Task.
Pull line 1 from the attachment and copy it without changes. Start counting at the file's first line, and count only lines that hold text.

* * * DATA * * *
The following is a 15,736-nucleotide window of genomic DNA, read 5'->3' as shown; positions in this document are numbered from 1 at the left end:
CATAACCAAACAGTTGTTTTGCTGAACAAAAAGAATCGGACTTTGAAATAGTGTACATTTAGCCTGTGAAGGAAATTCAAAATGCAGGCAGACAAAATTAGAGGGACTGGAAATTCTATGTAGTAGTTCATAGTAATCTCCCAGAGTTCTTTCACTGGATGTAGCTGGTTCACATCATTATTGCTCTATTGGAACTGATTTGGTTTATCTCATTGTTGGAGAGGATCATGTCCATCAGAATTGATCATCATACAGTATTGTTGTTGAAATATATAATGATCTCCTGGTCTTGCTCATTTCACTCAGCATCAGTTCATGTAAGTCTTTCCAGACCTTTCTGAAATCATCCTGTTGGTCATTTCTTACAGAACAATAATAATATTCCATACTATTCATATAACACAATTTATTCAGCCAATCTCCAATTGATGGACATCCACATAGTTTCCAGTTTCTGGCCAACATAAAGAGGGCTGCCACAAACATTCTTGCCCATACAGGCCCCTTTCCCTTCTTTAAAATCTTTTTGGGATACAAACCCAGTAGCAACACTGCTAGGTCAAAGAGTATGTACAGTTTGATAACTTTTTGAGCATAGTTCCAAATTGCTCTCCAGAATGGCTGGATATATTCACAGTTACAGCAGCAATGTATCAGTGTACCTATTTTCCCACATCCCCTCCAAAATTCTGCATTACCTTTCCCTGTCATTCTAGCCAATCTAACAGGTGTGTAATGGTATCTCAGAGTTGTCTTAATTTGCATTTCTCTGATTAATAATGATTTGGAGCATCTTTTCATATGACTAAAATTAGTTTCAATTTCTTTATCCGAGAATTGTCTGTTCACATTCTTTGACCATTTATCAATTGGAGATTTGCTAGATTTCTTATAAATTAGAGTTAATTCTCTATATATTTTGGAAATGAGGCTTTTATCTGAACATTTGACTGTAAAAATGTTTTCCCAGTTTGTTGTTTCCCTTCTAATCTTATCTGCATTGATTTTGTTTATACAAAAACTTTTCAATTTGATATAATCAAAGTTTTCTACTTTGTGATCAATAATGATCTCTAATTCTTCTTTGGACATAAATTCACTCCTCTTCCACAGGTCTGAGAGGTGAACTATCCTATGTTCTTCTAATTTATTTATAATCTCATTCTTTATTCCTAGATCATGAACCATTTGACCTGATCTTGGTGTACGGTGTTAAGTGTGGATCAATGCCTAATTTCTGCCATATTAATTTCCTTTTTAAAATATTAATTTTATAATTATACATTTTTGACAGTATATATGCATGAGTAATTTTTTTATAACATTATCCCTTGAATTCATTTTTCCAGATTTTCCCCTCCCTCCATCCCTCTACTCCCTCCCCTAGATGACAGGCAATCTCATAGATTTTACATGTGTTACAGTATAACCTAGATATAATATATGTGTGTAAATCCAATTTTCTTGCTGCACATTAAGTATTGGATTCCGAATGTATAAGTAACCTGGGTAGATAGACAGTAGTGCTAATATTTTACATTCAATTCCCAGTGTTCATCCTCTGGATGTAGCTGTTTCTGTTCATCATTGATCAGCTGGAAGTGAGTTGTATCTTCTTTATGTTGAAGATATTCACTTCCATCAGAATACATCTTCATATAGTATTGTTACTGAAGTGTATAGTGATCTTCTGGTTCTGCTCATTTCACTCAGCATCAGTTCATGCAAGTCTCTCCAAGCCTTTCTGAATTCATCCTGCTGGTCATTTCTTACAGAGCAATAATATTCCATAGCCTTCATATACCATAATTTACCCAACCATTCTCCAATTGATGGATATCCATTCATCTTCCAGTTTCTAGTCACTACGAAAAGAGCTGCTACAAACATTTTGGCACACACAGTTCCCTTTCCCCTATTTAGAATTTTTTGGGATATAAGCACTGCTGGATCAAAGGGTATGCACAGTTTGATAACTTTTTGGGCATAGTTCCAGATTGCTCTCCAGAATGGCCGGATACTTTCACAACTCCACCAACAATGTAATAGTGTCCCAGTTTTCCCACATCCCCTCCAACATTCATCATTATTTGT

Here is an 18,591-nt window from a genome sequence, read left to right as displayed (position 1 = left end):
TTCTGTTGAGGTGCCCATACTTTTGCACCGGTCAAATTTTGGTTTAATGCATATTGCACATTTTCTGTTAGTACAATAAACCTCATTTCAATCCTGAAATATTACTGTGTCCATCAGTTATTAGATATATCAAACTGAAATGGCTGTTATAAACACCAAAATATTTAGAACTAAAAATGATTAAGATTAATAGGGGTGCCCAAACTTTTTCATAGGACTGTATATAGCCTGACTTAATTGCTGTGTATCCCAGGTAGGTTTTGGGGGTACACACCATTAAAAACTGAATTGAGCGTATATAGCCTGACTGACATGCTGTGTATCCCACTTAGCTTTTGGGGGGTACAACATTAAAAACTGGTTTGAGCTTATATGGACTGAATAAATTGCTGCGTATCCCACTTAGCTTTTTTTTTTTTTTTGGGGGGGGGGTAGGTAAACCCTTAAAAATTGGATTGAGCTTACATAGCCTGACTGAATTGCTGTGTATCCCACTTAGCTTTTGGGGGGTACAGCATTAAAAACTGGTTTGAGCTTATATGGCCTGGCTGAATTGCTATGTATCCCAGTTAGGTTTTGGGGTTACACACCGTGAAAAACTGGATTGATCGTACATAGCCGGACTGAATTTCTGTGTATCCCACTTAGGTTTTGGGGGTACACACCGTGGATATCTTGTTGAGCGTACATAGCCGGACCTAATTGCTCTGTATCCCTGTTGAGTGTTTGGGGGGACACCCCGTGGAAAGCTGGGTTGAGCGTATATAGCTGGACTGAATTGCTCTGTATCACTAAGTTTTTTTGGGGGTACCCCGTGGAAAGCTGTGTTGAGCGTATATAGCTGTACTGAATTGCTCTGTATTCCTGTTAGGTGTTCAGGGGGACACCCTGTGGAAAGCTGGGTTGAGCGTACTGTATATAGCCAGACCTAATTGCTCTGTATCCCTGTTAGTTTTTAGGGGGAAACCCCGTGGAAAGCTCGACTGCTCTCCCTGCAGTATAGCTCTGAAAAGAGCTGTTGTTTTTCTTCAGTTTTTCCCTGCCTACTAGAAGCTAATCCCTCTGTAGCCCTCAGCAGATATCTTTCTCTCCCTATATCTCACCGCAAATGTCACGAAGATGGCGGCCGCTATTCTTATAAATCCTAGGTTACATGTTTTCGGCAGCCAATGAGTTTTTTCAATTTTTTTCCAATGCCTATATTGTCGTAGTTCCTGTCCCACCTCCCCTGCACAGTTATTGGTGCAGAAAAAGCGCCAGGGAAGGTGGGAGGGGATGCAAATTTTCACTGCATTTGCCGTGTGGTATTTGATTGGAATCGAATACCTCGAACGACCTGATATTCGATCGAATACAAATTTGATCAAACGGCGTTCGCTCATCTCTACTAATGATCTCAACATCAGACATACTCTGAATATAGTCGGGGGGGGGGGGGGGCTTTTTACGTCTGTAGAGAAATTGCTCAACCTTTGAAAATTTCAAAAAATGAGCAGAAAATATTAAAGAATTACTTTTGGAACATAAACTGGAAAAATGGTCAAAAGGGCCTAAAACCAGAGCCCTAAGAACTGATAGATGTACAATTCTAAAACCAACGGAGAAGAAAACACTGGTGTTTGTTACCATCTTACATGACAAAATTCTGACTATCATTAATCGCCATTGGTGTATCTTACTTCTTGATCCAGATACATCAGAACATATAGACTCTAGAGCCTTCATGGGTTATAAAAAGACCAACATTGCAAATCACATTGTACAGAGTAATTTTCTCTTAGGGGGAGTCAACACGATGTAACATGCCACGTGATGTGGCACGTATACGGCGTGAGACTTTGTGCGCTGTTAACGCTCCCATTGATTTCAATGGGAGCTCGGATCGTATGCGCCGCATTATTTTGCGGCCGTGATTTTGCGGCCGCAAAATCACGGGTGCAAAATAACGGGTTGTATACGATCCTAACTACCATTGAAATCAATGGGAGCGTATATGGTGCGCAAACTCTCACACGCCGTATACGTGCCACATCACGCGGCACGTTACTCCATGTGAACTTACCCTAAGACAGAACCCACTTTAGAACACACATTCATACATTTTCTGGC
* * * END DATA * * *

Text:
The following is a 15,736-nucleotide window of genomic DNA, read 5'->3' as shown; positions in this document are numbered from 1 at the left end: